“Thirteen of the group’s albums reached the Top 10, and in 1959 alone four of its albums placed in the Top 10, a record matched only by the Beatles.”
Reading Nick Reynolds’ obituary today, I was surprised to learn that The Kingston Trio began in the late 1950s. Somehow I thought they begain in the Sixties - but then, the Fifties bled all the way through to 1964.
Anyway, I remember hearing them on someone’s portable radio at a beach party in Seaside Park NJ in 1960, and their sound was so refreshing, especially in the context of most of the pap that passed for "popular music” at the time.
At another beach party later that summer, someone broke out a guitar and suddenly we were all singing along to “Tom Dooley.”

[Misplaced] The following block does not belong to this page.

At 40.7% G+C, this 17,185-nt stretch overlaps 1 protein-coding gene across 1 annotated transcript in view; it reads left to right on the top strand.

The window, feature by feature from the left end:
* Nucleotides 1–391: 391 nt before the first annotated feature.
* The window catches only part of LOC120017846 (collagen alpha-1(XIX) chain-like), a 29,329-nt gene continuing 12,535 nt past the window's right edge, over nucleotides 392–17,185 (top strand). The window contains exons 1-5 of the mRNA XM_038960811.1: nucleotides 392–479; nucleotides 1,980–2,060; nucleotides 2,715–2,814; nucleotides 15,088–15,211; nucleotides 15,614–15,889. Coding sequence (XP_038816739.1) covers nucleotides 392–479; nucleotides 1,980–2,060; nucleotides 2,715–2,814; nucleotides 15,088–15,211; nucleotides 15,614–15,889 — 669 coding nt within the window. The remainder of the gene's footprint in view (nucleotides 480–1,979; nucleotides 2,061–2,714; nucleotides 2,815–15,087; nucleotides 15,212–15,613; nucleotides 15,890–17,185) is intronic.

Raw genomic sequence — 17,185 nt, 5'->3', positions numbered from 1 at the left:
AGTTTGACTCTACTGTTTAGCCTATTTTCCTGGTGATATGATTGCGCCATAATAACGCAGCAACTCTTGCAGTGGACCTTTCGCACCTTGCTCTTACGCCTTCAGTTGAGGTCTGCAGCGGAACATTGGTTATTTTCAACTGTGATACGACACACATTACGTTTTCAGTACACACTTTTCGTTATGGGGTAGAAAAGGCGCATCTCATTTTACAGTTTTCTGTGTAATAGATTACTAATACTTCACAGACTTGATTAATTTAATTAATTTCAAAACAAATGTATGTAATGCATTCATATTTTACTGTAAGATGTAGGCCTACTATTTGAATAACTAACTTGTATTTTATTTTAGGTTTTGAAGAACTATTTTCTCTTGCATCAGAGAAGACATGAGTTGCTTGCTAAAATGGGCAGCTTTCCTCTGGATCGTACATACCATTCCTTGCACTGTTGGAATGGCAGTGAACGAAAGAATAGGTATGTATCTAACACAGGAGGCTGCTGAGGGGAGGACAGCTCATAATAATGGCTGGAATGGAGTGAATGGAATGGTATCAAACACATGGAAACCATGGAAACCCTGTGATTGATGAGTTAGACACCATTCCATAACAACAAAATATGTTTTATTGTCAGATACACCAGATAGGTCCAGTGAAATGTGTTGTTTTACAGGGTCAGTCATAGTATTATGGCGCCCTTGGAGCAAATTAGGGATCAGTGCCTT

Over the following couple of summers, our hair grew longer and the music changed to Peter, Paul and Mary, Bob Dylan, and The Beatles.
And then things really took off.
The Kingston Trio had that buttoned-down ivy league look, like the early Beach Boys, and their songs were definitely not political. But they expanded the boundaries of popular music and made it OK to play guitar, sing along, and maybe even write a song or two.
They will never make it in to the Rock and Roll Hall of Fame, but The Kingston Trio was there at the creation.